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Archive for the ‘USF Writing Center Blog: Tips, News, and Updates’ Category

 

The Struggle to Write a Personal Statement

Tuesday, November 29th, 2011 | Posted in USF Writing Center Blog: Tips, News, and Updates by Karen Langbehn | No Comments »

Sometimes writing that personal statement is anything but personal. Between word counts, trying to “sound smart”, attempting to come off as interesting/funny/serious/intellectual/etc, the whole process is exhausting! From graduate and medical school to scholarships and grants, many of us will find it necessary to write these statements and try to explain our entire reason for being in 500 words or less.

The New York Times recently published an article about these difficulties and discussed how writing a college application is a lot like writing poetry. It’s an art form.

The article’s message? Don’t feel bad, you’re far from being the only one struggling with this genre of writing.

Highlighting & Error Finding

Monday, November 7th, 2011 | Posted in USF Writing Center Blog: Tips, News, and Updates by Karen Langbehn | No Comments »

Here is another great tip from Writing Center consultant Sandy Branham.

A tool that has been helpful for students performing critical analysis is the highlighting method. This is particularly helpful in papers for composition classes. Highlighting can really be used for anything, but I use it in 3 different ways.

1. I ask students to highlight each quote or paraphrase in their paper. Then, I ask them to use a different color highlighter to indicate areas in which the student analyzes source material. If the student uses yellow to highlight quotes and paraphrases and blue to highlight analysis, every instance of yellow highlighting should be followed by blue highlighting.

2. I use highlighting to deal with issues of tense – I ask students to use 3 different colored highlighters, and to highlight each verb in the paper. Past, present, and future tenses are each highlighted in a different color, enabling the student to easily identify areas in which unnecessary tense shifts occur.

3. I also ask students to use highlighting to identify passive voice by focusing on “to be” verbs. By highlighting each instance of a “to be” verb in the text, students are able to identify areas of passive voice and can then revise these sentences in active voice.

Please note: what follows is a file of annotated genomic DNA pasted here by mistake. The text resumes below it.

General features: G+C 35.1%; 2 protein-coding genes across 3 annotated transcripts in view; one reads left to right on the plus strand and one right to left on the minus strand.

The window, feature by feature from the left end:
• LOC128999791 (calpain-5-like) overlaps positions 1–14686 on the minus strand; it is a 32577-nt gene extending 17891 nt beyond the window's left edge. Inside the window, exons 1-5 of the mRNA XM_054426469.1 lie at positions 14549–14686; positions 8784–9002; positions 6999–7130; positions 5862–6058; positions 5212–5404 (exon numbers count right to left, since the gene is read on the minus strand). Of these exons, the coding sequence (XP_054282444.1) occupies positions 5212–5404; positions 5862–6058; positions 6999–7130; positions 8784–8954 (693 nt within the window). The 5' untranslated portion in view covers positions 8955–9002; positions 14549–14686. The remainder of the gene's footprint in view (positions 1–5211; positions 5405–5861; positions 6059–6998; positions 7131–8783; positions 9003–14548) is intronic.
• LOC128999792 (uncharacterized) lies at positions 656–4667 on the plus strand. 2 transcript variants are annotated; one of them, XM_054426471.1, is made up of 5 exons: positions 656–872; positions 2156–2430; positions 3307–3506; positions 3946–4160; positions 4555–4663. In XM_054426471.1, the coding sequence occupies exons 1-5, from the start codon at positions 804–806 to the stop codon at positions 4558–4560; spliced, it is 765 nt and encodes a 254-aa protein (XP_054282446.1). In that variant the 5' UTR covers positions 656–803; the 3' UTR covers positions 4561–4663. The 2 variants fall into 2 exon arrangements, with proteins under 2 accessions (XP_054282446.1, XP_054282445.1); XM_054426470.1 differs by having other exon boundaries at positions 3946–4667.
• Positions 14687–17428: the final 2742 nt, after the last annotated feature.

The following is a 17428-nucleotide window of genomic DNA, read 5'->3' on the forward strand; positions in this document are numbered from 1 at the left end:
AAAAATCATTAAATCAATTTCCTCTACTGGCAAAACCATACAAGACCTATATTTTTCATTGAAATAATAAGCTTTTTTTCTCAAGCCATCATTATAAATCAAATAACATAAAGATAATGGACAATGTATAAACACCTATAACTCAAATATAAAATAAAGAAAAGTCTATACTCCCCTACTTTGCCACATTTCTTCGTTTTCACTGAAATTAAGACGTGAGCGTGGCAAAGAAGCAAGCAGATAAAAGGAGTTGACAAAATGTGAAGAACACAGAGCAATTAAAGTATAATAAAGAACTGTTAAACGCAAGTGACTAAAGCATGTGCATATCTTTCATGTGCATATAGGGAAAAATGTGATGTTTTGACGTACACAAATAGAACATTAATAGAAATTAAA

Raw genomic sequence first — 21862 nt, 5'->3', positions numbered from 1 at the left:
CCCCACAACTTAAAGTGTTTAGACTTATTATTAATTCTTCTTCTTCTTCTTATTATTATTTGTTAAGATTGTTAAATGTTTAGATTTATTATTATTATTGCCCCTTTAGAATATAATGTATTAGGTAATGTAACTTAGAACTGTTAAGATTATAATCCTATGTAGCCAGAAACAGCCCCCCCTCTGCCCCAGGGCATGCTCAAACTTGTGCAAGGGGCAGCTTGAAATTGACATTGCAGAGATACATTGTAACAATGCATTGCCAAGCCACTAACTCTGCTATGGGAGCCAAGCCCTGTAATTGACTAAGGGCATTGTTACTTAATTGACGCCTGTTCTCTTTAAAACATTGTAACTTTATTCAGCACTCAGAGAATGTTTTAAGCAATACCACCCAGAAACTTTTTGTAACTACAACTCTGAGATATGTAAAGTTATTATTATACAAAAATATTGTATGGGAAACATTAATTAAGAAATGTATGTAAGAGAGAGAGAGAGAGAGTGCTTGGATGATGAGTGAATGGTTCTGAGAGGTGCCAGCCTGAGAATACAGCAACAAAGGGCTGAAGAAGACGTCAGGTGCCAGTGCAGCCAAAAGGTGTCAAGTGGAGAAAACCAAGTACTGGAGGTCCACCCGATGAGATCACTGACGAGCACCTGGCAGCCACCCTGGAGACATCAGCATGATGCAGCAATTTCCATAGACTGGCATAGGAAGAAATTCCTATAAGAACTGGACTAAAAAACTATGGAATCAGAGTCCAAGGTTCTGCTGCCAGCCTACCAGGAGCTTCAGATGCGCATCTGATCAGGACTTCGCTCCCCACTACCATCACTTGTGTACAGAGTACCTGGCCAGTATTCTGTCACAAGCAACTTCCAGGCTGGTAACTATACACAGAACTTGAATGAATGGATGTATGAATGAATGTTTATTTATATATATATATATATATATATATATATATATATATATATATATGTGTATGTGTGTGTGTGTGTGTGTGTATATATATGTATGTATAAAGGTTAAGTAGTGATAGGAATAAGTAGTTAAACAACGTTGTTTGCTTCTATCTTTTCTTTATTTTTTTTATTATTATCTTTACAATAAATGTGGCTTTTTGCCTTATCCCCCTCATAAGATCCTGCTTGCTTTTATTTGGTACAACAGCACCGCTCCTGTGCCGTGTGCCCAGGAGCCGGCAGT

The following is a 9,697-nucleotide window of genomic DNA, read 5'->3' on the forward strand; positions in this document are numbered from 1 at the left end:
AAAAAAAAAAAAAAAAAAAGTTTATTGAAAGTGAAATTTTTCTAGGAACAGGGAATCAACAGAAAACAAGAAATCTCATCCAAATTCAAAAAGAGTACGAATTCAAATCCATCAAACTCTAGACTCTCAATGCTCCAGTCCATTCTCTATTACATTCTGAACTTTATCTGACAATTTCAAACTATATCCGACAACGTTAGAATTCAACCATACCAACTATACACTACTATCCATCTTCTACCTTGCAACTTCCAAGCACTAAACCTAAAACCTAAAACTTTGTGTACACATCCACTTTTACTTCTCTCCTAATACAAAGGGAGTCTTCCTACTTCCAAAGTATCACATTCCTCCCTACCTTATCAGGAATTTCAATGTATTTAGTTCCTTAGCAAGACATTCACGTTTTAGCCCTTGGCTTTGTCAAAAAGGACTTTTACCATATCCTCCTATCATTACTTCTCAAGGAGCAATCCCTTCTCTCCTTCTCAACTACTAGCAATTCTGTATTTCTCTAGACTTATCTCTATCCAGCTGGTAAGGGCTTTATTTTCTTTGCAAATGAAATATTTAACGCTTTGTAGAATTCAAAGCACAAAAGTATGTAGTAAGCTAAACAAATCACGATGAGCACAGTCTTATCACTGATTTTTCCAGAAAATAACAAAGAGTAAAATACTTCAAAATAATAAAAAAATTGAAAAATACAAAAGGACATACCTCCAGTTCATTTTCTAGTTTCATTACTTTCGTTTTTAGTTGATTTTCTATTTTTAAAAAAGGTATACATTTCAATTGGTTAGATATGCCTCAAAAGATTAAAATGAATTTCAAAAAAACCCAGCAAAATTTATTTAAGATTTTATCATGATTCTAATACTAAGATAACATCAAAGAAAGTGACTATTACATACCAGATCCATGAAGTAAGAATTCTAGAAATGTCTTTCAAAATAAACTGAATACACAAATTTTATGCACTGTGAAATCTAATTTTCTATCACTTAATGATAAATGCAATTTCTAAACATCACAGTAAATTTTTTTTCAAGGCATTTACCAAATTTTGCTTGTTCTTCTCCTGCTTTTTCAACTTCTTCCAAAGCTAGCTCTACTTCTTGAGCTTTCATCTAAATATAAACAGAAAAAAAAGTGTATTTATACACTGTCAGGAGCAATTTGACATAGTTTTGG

Grab a set of highlighters at home and try this yourself. See if you start to notice your errors and learn how to fix them on your own.

Reverse Outlines

Friday, October 28th, 2011 | Posted in USF Writing Center Blog: Tips, News, and Updates by Karen Langbehn | No Comments »

Do you have a hard time revising your papers for organization? Writing Center consultants Sandy Branham and Meagan Araujo find reverse outlines to be very helpful.

Often, we focus on outlining as a prewriting tool, but it can be just as useful after you have something written. Specifically, it helps writers check to see if they have written what they have set out to write. Reverse outlining also helps writers identify their main points, decide which order to present them, and verify if they presented sufficient supporting material.

Here’s how it works:

The process is simple: we simply read through the paper paragraph by paragraph, stopping after each paragraph to discuss the function/purpose of the paragraph. If the student identifies the paragraph as serving more that one main purpose, we discuss whether or not the student should separate the differing ideas to create two cohesive paragraphs, each with a clear and definite purpose.

If a student identifies a paragraph as having no purpose, we talk about what it would be useful for the paper to do at this particular point, allowing the student to redraft the paragraph with a clear purpose in mind.

After identifying a purpose for each paragraph, we are able to discuss the ways in which each of the paragraphs relate to one another, considering whether the student can move paragraphs around in order to increase the overall effectiveness of the organizational system in use in the paper.

So, the next time you are ready to revise, take the time to create an outline based on what you have written. Ask yourself, “What is the point of each paragraph?” Then, check to see if have made your points in a logical succession. Finally, verify your supporting material.

Grammar Workshops

Thursday, October 20th, 2011 | Posted in USF Writing Center Blog: Tips, News, and Updates by Karen Langbehn | 3 Comments »

Do you have a few grammar questions or find grammar completely confusing? Come to a grammar workshop! Workshops are offered every Monday from 2:00-3:00pm in LIB 125E (right next door to the writing center). You’ll work with a writing center consultant to learn how to find and fix your own grammar errors.You’ll get great tips on how to improve your grammar and write clearly.

No appointment needed! All workshops are free to students, faculty, and staff at USF. Need more info? Call us at 813-974-8293.

 

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